James Forsyth

An example of union hostility against people who want to do their jobs

An example of union hostility against people who want to do their jobs
Text settings
Comments

Amongst BBC political staff, there’s mounting concern about the plans for a strike during Tory conference. One of them said to me at Labour conference that they just didn’t know what to do, they had been put in an impossible position by the decision to call the strike on such politically important days.

These journalists fear that striking during Tory conference would undermine the corporation’s reputation for impartiality. So, a whole host of them wrote to their union rep asking him to make representations on their behalf. His reply shows just the level of hostility these people — who are just trying to do their job — are up against:

'Of course I will represent your views, and those of others at Millbank who have supported the strikes in spite of the timing. No one at Millbank has jumped for joy at the choice of dates, me included. I don't know who is and who is not on the "political staff" by your definition, but even I share your reservations.

However, your fellow signatories could have been more vocal sooner, rather than relying on this kind of last minute, back room letter. I can hear your views perfectly well by email as by personal conversation.

The problem at this stage of the process is:

1. (Obviously) this only seems to be a big issue at Millbank.

2. Some of the names listed below are not members at Millbank, so they should have been putting pressure on their own M/FoCs to make it a big issue elsewhere.

3. Not everyone listed below is actually a member of the NUJ. M/FoCs only represent members of the NUJ, and only NUJ members can mandate them to vote in a particular way.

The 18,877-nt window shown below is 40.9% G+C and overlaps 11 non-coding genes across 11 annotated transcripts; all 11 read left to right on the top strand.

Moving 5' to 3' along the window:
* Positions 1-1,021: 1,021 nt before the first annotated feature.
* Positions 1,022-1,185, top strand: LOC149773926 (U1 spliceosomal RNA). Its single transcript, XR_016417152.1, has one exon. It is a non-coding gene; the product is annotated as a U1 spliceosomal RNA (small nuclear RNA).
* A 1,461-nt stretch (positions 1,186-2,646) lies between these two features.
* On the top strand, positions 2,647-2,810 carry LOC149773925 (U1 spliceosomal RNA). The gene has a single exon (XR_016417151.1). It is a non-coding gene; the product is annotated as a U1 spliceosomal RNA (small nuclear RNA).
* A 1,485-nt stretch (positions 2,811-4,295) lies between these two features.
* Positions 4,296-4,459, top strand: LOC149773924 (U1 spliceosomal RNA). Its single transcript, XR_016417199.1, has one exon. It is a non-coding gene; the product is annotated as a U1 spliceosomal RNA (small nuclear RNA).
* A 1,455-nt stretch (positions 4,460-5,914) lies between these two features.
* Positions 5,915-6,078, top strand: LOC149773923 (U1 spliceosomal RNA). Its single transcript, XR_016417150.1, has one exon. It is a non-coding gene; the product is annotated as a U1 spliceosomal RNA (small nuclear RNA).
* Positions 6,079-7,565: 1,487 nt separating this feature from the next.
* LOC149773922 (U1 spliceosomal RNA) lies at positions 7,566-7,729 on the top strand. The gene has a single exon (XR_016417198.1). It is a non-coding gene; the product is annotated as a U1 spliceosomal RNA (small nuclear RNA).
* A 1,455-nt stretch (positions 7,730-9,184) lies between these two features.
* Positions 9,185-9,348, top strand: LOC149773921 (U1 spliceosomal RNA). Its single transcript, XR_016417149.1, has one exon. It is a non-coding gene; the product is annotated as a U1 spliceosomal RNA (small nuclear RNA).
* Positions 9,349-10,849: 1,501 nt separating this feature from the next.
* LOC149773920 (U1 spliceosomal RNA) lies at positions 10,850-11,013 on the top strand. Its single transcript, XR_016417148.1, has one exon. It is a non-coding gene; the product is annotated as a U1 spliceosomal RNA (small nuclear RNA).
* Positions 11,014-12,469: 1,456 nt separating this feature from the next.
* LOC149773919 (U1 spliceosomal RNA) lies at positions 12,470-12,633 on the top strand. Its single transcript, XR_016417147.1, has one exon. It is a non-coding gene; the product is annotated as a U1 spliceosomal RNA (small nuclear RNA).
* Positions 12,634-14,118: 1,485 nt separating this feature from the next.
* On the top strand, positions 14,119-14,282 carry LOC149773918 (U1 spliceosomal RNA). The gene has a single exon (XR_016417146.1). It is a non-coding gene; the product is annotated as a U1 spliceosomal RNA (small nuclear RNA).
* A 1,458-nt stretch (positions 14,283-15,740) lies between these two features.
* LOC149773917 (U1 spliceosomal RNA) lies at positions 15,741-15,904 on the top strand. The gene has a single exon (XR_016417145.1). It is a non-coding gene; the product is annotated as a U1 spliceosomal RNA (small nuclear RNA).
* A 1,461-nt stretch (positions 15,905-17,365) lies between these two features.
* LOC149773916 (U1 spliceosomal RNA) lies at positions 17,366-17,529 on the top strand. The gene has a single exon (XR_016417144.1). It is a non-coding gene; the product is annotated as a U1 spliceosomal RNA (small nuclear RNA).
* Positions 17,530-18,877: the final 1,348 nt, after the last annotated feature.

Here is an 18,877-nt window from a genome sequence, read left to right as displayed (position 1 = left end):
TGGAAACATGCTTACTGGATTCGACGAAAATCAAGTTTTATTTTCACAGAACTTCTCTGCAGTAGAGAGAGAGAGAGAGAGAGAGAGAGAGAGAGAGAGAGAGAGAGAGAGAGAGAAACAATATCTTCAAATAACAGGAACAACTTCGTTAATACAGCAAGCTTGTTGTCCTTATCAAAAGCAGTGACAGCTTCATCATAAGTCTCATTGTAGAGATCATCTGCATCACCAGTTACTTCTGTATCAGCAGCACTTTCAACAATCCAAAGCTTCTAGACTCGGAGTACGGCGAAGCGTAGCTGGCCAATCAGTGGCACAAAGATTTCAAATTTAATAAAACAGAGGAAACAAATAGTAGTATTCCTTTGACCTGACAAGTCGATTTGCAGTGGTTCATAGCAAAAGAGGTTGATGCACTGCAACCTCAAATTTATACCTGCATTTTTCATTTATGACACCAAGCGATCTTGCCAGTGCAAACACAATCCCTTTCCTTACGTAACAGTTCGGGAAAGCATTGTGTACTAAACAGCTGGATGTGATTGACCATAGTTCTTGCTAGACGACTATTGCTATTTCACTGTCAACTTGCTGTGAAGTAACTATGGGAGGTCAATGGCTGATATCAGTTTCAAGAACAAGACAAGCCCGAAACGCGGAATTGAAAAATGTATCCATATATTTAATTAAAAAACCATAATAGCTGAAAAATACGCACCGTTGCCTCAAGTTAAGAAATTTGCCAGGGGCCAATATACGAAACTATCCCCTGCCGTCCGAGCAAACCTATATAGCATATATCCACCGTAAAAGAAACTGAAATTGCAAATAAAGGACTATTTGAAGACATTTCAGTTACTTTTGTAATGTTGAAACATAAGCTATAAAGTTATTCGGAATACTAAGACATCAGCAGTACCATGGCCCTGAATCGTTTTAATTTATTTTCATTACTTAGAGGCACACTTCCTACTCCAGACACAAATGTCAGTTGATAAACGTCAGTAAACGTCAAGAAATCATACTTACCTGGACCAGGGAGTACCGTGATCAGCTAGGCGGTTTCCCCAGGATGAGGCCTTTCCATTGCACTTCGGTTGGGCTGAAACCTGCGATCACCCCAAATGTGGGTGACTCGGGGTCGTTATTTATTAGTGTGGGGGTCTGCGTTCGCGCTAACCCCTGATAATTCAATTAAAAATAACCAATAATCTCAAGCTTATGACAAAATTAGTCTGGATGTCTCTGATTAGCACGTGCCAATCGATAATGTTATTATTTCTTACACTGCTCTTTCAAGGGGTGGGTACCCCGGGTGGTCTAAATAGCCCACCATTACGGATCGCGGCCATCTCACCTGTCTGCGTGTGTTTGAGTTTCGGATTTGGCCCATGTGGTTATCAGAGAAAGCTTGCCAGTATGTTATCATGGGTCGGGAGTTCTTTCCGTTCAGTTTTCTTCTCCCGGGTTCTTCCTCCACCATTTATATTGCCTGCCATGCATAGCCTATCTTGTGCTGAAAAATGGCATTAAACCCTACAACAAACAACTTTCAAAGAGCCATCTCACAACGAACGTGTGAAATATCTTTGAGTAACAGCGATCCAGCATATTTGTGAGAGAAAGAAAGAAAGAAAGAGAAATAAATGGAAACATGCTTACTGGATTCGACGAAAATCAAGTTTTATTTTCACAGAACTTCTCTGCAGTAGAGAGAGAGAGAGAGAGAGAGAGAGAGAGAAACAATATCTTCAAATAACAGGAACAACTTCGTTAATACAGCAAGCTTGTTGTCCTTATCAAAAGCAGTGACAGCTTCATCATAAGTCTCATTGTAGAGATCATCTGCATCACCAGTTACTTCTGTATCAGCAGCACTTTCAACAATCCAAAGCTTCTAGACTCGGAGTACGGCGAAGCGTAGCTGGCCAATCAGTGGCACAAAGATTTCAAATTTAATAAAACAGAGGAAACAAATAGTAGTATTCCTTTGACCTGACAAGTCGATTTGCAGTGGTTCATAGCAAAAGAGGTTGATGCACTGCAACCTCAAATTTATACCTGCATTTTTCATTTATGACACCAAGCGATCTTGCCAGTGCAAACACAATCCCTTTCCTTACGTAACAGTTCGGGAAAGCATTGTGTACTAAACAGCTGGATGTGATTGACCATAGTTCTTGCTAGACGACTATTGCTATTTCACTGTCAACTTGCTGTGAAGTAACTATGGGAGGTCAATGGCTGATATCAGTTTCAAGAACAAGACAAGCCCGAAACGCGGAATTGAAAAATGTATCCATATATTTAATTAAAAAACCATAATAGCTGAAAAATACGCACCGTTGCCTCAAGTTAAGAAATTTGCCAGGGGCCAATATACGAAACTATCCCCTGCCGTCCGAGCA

4. The strike dates have been backed by members from the NUJ and other joint unions in all other chapels across the BBC.

5. As illustrious as some of the names are on the list below, Unions work democratically, by majority vote.

6. The dates have been backed and supported by every other chapel in the UK. As such their reps are now mandated to support industrial action (if it is still required) on Friday.

7. You are asking me, as a single rep from a single chapel to ask everyone from the other 4 Joint Unions and every BBC NUJ chapel (except Millbank) to call off the strike because a small number of people disagree with it. I mean, I will... but you can see the odds are ever so slightly stacked against me.

8. I hope all of you have written a similar letter to the DG/Helen Boaden/Sue Inglish in the same terms, expressing your strong views, because they have more power to end this dispute than I do. If you have not, then shame on you.

It would be more comfortable if we weren't being asked to do this, on these dates, but we are where we are. It would be more comfortable if the BBC had left our pensions alone. This is an important battle and we have a very limited window in which to protect the pensions of *everyone* in the BBC, not just those select few lucky enough to count themselves among what you call the "political staff".

The UK's healthy media will ensure that the Conservative's message gets out to people. But David Cameron will not step in to sort out the BBC pension robbery to thank you for your trouble. This is not a quid pro quo. I'm sure you don't need me to tell you this.

I will take your letter and the motion from the last chapel meeting with me on Friday and present them both in no uncertain terms to the M/FoC council. I can do no more than that. However, the tied vote from the previous chapel meeting still stands. Taking this into account, I will abstain from any vote calling for industrial action on 5/6 October.

I'm sure you will receive other responses to this letter. I remain of the opinion that anyone who finds themselves at work on a strike day is making themselves complicit with the BBC's robbery of everyone else's pension. I only wish the BBC valued your impartiality, loyalty and diligence as highly as you do.'